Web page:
Willing victims

People don’t need to be told that Facebook is a juddering behemoth that probably knows where you live, your food and music preferences and the weight and idiosyncracies of your genitals – and has the right to sell that information to any third party it deems worthy. People don’t need to be told that every single dirty or idiotic thing they searched for on Google three years ago is recorded on a giant corporate server somewhere in the American Midwest. We already know or suspect all of those things and more and we may not be happy to be a part of it, but the vast majority of us have chosen to join the crowd rather than be cut off from social influence, because that’s what people do.

This is how totalitarianism works. It’s not just the threat of violence, in the cypherpunks’ words – it’s also the threat of exclusion.

You aren’t stupid. You knew what you were doing when you ticked the little box signing over your personal information, your intimate photographs and the history of your private heartbreak that you can now read in a cold text-and-picture box that isn’t yours, displayed next to adverts optimised to suit whatever products an algorithm thinks you might buy.

Nobody was holding a knife to your throat. You gave those parts of yourself freely, because you were afraid that if you didn’t you would be left behind, and unless someone comes along and puts a gentle, understanding hand on your wrist you may very well continue to give and give until there’s no part of your private self that can’t be sold.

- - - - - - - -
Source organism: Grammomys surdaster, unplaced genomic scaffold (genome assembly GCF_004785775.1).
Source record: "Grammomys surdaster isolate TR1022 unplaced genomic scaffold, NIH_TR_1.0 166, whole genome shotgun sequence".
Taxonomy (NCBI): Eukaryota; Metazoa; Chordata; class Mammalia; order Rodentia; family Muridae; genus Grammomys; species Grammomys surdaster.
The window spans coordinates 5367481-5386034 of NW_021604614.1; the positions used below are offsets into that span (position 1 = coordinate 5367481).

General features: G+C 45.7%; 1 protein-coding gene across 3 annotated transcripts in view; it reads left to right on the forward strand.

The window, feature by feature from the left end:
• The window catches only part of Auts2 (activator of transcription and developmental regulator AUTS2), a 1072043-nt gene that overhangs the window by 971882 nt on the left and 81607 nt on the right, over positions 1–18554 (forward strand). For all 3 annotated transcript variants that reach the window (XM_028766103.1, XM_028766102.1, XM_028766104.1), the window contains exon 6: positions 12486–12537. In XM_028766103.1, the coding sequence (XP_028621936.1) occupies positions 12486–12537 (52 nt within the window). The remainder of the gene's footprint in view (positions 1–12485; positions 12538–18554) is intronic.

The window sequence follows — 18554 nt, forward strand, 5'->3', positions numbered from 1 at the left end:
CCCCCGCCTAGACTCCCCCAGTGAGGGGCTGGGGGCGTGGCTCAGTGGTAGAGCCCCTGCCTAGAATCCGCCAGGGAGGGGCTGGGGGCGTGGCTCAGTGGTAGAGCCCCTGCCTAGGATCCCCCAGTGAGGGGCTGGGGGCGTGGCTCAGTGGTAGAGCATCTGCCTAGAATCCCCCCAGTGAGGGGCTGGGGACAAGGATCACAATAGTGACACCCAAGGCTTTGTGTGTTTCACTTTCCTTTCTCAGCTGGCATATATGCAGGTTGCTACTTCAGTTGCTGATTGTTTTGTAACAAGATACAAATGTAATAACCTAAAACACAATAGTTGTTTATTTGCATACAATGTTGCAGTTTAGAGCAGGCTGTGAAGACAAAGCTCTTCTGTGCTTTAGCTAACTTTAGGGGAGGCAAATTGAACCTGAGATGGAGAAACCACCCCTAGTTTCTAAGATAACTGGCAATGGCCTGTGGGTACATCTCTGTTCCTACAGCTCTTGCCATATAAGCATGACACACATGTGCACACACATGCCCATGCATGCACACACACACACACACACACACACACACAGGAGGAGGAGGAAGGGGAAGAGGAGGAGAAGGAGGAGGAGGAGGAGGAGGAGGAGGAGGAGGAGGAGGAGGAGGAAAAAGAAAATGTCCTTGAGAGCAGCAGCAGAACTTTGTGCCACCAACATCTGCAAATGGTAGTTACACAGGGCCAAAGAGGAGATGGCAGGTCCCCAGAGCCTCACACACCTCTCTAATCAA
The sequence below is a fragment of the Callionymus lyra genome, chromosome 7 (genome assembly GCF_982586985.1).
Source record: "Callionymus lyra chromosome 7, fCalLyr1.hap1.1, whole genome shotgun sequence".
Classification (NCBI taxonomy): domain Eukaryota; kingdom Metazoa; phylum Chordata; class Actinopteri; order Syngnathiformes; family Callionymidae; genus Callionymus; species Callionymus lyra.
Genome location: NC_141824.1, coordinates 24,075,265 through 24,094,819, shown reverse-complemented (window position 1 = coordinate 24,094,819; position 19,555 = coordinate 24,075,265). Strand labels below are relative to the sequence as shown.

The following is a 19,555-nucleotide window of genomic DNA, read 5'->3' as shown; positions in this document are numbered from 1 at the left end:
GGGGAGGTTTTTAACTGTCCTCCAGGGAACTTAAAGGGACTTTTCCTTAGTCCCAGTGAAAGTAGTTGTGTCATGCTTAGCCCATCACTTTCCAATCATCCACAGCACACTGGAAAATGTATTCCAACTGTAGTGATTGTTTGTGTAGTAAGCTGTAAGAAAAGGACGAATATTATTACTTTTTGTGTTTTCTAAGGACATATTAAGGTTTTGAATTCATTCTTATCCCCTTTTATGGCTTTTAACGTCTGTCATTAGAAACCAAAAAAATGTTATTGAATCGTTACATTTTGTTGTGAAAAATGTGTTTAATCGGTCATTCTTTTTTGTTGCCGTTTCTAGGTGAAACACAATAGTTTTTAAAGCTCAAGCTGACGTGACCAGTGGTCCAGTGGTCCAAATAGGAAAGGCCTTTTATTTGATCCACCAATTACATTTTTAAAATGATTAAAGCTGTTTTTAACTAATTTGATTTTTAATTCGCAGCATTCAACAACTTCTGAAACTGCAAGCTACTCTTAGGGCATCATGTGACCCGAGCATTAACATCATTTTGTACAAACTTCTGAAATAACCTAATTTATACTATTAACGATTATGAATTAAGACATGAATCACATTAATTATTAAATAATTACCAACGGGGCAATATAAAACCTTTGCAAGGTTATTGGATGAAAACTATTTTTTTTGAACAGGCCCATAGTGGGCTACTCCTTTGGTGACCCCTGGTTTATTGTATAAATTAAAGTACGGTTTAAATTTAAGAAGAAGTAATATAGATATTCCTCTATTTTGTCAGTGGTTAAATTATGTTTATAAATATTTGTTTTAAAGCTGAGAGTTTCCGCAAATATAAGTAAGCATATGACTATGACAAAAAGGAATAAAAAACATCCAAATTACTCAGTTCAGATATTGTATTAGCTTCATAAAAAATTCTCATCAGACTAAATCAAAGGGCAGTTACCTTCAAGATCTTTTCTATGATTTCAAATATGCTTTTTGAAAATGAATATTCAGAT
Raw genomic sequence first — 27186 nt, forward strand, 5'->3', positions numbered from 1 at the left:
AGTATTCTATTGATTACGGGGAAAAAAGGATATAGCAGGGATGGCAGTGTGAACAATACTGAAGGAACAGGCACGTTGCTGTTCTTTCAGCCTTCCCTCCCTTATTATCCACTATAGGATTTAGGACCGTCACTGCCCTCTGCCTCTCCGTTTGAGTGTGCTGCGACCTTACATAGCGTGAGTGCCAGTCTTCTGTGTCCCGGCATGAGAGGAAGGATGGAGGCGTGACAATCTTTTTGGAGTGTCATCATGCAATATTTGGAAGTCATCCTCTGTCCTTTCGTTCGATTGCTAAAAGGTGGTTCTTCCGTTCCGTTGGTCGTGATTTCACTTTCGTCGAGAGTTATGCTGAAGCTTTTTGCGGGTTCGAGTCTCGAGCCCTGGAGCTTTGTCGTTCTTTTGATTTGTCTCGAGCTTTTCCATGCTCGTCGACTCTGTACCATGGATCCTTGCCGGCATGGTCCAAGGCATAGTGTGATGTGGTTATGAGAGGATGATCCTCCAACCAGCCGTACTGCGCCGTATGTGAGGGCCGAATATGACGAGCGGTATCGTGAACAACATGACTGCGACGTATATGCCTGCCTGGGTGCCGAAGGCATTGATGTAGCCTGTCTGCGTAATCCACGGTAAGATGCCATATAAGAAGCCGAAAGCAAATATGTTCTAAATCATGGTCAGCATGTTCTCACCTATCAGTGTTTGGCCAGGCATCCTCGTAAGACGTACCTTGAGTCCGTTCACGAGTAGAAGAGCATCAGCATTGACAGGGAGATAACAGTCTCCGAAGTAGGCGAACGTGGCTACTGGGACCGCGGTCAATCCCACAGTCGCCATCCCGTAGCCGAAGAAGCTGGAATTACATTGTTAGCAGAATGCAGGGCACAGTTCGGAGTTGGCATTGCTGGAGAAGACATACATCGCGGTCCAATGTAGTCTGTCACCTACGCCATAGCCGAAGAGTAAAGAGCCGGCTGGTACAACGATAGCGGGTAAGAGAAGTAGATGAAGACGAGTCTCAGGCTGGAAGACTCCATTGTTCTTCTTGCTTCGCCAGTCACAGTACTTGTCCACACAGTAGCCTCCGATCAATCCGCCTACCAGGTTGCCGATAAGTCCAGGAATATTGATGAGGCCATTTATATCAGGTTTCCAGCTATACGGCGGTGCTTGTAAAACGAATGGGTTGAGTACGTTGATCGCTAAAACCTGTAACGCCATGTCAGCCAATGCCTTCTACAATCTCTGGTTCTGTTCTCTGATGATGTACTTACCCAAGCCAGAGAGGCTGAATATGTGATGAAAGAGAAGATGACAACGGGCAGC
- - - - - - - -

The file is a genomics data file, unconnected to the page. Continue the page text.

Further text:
If the “global totalitarian surveillance society” that Assange envisages comes about, that impulse will be what brings it into being: not just fear of violence, but a creeping conformism that is as violent as any gunshot in the night.

Laurie Penny is a contributing editor of the New Statesman

The fact that Julian Assange writes like a jaw-gnawing conspiracy theorist with crippling delusional narcissism doesn’t mean he’s wrong. Photograph: Getty Images

Laurie Penny is a contributing editor to the New Statesman. She is the author of five books, most recently Unspeakable Things.

This article first appeared in the 26 November 2012 issue of the New Statesman, What is Israel thinking?

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How Donald Trump is slouching towards the Republican nomination

There was supposed to be a ceiling above which Trump’s popular support could not climb.

In America, you can judge a crowd by its merchandise. Outside the Connecticut Convention Centre in Hartford, frail old men and brawny moms are selling “your Trump 45 football jerseys”, “your hats”, “your campaign buttons”. But the hottest item is a T-shirt bearing the slogan “Hillary sucks . . . but not like Monica!” and, on the back: “Trump that bitch!” Inside, beyond the checkpoint manned by the Transportation Security Administration and the secret service (“Good!” the man next to me says, when he sees the agents), is a family whose three kids, two of them girls, are wearing the Monica shirt.

Other people are content with the shirts they arrived in (“Waterboarding – baptising terrorists with freedom” and “If you don’t BLEED red, white and blue, take your bitch ass home!”). There are 80 chairs penned off for the elderly but everyone else is standing: guys in motorcycle and military gear, their arms folded; aspiring deal-makers, suited, on cellphones; giggling high-school fatsos, dressed fresh from the couch, grabbing M&M’s and Doritos from the movie-theatre-style concession stands. So many baseball hats; deep, bellicose chants of “Build the wall!” and “USA!”. (And, to the same rhythm, “Don-ald J!”)

A grizzled man in camouflage pants and combat boots, whose T-shirt – “Connecticut Militia III%” – confirms him as a member of the “patriot” movement, is talking to a zealous young girl in a short skirt, who came in dancing to “Uptown Girl”.

“Yeah, we were there for Operation American Spring,” he says. “Louis Farrakhan’s rally of hate . . .”

“And you’re a veteran?” she asks. “Thank you so much!”

Three hours will pass. A retired US marine will take the rostrum to growl, “God bless America – hoo-rah!”; “Uptown Girl” will play many more times (much like his speeches, Donald J’s playlist consists of a few items, repeated endlessly), before Trump finally looms in and asks the crowd: “Is this the greatest place on Earth?”